That pesky little hour can cause a bit of disruption to our little ones’ sleep as their internal body clocks readjust to the new time, but don’t fear, there are a few things we can do to make this transition as easy as possible for them (and us!).
It is important to remember that our evenings and mornings will be getting much lighter. Once Daylight Savings hits, we will be expecting our little ones to be going to bed while the sun is still up and, as summer approaches, light will be streaming into their bedrooms earlier and earlier in the morning.
To avoid nap/bedtime struggles or the dreaded early morning wake-ups, it can be a good idea to make sure that your child’s room is as dark as possible, even during the day. This will promote the production of your child’s sleepy hormone (melatonin), which is essential for good sleep. To help darken your child’s room, blackout curtains or blinds are a worthy investment, especially at this time of the year.
White noise is also worth considering - even for older children - because it can help to mask any external noises during those early hours. I love the sound of the dawn chorus, but if those pesky birds wake my little ones up at 5am, I’m not such a fan!
There are a few different approaches you can take to adjust your child’s body clock. Whichever approach you take, remember that your child is initially getting an hour less sleep than they are used to. For some children - particularly those who are very sensitive to change - this can lead to a few days of unsettledness, as their body fully adjusts.
If you want to prepare your child and adjust their body clock before the clocks actually change, then this is the approach for you.
This can be particularly helpful if you have commitments that mean your child needs to be awake by 7am, e.g. daycare drop-off, or if you need to retain an earlier bedtime throughout the transition.
With this approach, you will gradually shift your child’s body clock the week before Daylight Savings starts, meaning that they will already be adjusted to the new time once the clocks change.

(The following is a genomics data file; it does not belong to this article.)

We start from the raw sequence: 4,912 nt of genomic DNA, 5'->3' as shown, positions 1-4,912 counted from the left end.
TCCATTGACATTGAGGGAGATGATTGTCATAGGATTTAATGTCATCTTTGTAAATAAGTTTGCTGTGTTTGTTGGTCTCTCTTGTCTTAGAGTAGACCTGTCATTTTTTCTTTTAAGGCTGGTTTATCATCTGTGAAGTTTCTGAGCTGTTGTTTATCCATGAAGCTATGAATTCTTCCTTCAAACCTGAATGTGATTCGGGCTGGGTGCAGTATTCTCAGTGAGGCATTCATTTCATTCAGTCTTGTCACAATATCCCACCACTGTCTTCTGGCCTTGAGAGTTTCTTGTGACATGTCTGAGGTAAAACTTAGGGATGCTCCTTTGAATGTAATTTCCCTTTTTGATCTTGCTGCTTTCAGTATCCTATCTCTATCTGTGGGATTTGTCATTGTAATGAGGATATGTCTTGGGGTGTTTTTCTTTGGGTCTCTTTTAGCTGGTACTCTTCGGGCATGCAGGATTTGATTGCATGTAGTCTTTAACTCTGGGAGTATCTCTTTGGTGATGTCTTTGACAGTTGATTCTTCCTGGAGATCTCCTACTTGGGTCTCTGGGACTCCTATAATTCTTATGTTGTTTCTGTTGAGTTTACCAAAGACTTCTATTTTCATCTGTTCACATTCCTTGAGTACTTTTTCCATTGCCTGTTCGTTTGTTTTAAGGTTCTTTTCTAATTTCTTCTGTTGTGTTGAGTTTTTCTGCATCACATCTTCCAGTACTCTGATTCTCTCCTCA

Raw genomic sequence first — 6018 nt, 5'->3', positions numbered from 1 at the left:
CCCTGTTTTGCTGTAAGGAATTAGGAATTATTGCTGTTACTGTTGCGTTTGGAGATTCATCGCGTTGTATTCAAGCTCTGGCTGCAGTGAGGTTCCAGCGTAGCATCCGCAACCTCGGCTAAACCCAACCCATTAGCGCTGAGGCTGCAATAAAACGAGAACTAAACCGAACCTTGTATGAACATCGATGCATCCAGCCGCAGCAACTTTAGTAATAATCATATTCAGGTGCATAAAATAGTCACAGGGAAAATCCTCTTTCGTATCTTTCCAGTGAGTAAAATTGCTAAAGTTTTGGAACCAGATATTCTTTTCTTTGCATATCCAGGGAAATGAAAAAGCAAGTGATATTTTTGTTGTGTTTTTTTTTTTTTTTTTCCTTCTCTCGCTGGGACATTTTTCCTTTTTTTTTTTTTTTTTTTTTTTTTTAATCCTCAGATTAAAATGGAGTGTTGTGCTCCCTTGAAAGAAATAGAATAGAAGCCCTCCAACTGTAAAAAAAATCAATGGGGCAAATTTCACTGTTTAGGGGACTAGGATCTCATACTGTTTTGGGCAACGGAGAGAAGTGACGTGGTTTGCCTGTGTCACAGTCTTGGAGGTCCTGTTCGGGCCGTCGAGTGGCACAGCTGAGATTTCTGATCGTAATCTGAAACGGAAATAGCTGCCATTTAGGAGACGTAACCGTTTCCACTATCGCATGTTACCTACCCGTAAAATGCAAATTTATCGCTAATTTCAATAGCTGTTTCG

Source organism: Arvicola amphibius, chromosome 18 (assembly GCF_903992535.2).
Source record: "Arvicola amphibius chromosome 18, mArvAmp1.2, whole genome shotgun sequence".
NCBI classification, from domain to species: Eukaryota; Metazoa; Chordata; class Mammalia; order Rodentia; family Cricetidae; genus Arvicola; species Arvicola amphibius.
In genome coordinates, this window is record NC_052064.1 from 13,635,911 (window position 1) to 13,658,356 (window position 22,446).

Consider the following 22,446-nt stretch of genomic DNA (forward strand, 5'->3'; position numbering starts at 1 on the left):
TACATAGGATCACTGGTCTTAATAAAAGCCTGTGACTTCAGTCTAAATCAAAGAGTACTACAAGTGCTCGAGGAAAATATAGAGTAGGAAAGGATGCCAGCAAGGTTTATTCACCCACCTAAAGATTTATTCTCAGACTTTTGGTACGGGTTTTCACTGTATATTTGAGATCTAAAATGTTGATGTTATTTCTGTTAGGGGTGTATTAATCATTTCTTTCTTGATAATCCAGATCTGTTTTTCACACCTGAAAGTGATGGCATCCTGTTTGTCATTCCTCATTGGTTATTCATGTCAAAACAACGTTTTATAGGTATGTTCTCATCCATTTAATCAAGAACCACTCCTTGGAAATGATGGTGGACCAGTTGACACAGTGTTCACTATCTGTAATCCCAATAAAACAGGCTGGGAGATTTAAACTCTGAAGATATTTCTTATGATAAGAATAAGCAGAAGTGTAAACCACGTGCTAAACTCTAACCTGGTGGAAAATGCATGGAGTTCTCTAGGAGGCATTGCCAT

To do this, put the following plan in place the week before Daylight Savings begins (note that this plan assumes that your child is on a 7am-7pm schedule):
Monday/Tuesday: Bring everything 15 minutes earlier than usual, so:
Wednesday/Thursday: Bring everything 30 minutes earlier than usual, so:
Friday/Saturday: Bring everything 45 minutes earlier than usual, so:
Sunday: Pulling everything back another 15 minutes on Sunday, after the clocks have gone forwards, should now mean that your child is in the ‘new time’, so:
If you are happy to adjust your child’s body clock after the clocks have changed, then this is the approach for you.
This approach can work well if you don’t have any commitments and your child can have a few later mornings and evenings whilst they adjust. It also gives you a bit of a ‘sleep-in’, which can be nice if you don’t need to be up at the ‘new’ 7am!
With this approach, you will gradually shift your child’s body clock after Daylight Savings has kicked in.
To do this, put the following plan in place the week after Daylight Savings has started (note that this plan assumes that your child is on a 7am-7pm schedule):
Sunday: Do a happy dance and enjoy your ‘lie-in’ until 8am (7am old time)!
Monday/Tuesday: Bring everything 15 minutes earlier, so:
Wednesday/Thursday: Bring everything 30 minutes earlier, so:
Friday/Saturday: Bring everything 45 minutes earlier, so:
Sunday: Pulling everything back another 15 minutes should now mean that your child is in the ‘new time’, so:
Assuming that your child is on a 7am-7pm schedule, with this approach you would simply wake your child at 7am the morning that Daylight Savings has started. This would be 6am their body clock time, so you will be waking them an hour earlier than their body is used to.
You would then simply follow the ‘new’ clock time, so offer all naps, feeds and solids at your child’s normal time and put them to bed at 7pm.
I generally advise a more gradual approach, as it tends to work better for most children, so I would only attempt this third ‘One Fell Swoop’ approach if your child is a good sleeper who is easy-going, flexible and not particularly sensitive to change. Even then you may still find that they take a few days to fully adjust.